U.S. sees mass shooting nearly every day, no solution in sight

(Photo courtesy of Wikimedia Commons)
Thousands marched through Washington, D.C. in 2013 to demand tougher gun control laws in response to frequent mass shootings which continue today.

 

“We have a lot of mental health problems in our country, as do other countries. But this isn’t a guns situation. I mean, we could go into it, but it’s a little bit soon to go into it,” President Donald Trump said in a press conference in the aftermath of gunman’s attack on a church in Sutherland Springs, Texas. Even in the face of some of the most high profile shootings in American history, not even token legislation has been passed by the federal government. A deep cultural affection for firearms has left many Americans with the feeling that these deaths are simply the price to pay for a constitutionally guaranteed freedom.

 

Little over a month before the Sutherland Baptist Church attack, a shooter opened fire from the 32nd floor of the Mandalay Bay Hotel in Las Vegas, Nevada, killing 58 and wounding 546. Last Tuesday, an apparently unhinged shooter killed six in the small community of Rancho Tehama in Northern California, with police cutting his spree short after he failed to break into a school.

 

After the Las Vegas shooting, gun control advocates rallied around the shooter’s use of a “bump stock” and many calls were made to ban their sale. A bump stock harnesses a semi automatic rifle’s recoil in order to increase its rate of fire to levels that are comparable to fully automatic weapons. It appeared that, on this small issue, the gridlock had been broken. The National Rifle Association (NRA) announced in the wake of Las Vegas that it was open to supporting a ban on bump stocks.

 

A month later, however, no meaningful progress has been made. Both the NRA and Congress have shifted the responsibility of regulating bump stocks to the Bureau of Alcohol, Tobacco and Firearms (ATF). The ATF is currently reviewing whether bump stocks comply with the 1934 National Firearms Act (NFA), which mandates strict regulation of fully automatic weapons.

 

The last major development in federal gun laws was the result of a 2008 Supreme Court case, McDonald v. City of Chicago. That ruling established the sovereignty of the 2nd Amendment and its provision to “keep and bear arms,” guaranteeing that gun ownership could not be prohibited by state and local governments.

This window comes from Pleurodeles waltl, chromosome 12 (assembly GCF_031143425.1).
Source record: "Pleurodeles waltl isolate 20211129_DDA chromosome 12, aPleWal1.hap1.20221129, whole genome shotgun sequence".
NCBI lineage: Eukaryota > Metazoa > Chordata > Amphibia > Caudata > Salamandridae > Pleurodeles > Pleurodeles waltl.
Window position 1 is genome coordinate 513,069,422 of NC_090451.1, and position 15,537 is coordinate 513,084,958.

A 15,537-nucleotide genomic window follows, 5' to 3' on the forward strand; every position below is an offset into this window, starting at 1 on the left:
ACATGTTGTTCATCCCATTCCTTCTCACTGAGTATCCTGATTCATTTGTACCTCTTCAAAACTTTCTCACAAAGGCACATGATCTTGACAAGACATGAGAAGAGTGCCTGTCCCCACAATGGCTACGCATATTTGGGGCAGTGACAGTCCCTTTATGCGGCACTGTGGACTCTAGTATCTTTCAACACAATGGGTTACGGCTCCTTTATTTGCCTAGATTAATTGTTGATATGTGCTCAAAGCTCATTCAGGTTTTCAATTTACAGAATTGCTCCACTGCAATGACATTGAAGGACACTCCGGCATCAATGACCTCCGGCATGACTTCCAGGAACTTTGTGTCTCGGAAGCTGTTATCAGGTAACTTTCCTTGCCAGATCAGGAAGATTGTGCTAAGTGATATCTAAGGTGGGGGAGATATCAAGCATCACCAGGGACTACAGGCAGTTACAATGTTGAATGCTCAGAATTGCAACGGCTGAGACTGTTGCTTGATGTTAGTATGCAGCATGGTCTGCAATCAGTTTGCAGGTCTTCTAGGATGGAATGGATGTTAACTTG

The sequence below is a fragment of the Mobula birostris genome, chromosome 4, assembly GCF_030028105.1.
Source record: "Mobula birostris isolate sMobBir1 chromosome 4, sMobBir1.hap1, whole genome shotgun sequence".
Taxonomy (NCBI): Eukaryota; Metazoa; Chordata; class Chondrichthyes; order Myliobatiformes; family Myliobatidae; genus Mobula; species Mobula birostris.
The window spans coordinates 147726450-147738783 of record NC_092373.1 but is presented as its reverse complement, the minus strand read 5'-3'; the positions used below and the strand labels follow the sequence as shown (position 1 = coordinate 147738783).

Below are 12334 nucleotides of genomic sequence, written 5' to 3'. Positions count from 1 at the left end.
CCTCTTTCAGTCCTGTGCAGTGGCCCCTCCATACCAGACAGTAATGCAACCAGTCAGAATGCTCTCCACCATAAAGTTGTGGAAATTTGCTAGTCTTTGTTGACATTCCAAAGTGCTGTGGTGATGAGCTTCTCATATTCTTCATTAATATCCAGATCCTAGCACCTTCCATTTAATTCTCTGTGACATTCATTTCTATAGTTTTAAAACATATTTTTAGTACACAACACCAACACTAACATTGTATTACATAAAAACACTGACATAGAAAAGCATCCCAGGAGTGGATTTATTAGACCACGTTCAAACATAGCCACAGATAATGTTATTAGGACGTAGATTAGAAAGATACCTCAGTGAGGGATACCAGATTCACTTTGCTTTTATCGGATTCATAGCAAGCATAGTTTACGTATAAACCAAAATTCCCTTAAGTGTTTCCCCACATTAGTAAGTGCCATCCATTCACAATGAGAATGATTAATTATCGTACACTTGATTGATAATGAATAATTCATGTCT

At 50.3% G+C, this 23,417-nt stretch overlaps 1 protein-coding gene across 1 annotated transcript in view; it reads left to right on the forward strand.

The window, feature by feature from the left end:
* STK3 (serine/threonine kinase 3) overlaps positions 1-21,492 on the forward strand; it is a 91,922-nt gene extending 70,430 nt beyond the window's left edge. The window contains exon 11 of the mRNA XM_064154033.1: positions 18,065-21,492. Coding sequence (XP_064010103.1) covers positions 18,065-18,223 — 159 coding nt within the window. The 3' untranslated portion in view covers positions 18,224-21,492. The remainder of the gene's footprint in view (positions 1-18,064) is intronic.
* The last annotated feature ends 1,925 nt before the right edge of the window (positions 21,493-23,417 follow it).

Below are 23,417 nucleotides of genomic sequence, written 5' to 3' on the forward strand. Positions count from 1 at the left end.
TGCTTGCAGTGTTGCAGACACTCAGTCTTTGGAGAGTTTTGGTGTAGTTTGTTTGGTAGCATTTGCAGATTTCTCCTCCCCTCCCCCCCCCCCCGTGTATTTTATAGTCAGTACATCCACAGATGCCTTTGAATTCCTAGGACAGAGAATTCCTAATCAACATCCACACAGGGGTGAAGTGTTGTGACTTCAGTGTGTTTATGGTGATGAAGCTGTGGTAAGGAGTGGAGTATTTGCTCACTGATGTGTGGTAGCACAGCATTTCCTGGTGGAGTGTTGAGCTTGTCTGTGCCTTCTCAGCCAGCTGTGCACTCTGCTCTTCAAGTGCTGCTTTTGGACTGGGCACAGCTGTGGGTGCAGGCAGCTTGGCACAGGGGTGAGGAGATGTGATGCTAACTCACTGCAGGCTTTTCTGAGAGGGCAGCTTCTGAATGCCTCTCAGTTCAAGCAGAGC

A Republican controlled federal government and a gun-friendly Supreme Court has gun control advocates turning to state and local legislation. Outside of New England and California, however, voters favor gun rights over gun control.  

 

Florida is well-known for its lax gun laws and thriving firearms industry, and is home to 1.7 million CCP holders. Anyone capable of passing an instant background check can walk out of a gun shop with a long gun in only a few minutes. The ATF’s 4473 Form, which licensed firearms dealers are required to fill out before a sale, asks the buyer a series of voluntary questions about their eligibility to own a firearm. Handguns are subject to the same federal background check, but require a three-day waiting period. There are no restrictions on magazine size or on rifle “features,” like California’s ban on pistol grip-equipped semi automatic rifles. Private sales, the so-called “gun show loophole,” are largely unregulated. Essentially, it’s a feature and not a loophole.

 

The 2017 University of South Florida Nielsen Sunshine State Survey found 49 percent Floridians questioned believed that gun restrictiveness in Florida is “about right,” while another 40 percent thought that the laws were not strict enough. Eight percent responded that the laws were too restrictive.   

 

Sarasota’s very own, Senator Gregory “Greg” Steube, has been one of the 2nd Amendment’s most ardent defenders in the Florida legislature.

 

Steube sponsored 10 different gun-rights bills during the 2017 legislative session, including one that would allow concealed carry permit (CCP) holders to carry firearms on university campuses. Stuebe’s bills failed to pass in 2017.

 

In August, Steube submitted two bills for the 2018 legislative session, one of which would allow firearms to be brought into courthouses and handed over to security. The other would allow CCP holders to sue in the event that they are attacked in a business that bans firearms and unable to defend themselves.

 

It remains to be seen if Steube’s bills will gain traction in the Florida Senate. His campus carry bill drew strong criticism from university administrators and police departments, and that is unlikely to change in the coming legislative session.

 

After the 2017 legislative session, Marion Hammer, a veteran lobbyist for the NRA and the United Sportsmen of Florida, sent an email to supporters pointing out that gun control bills didn’t even make it to committee.

 

“Regardless of who defeated what, we’d say it was a great session for protecting the Second Amendment rights of law-abiding citizens,” Hammer wrote. “And the ‘victories’ claimed by […] anti-gun groups will be short lived because bills to restore Second Amendment rights to law-abiding people will be back.”

Information provided by the Orlando Sentinel, the Miami Herald, the New York Times, Newsweek, and Time Magazine.

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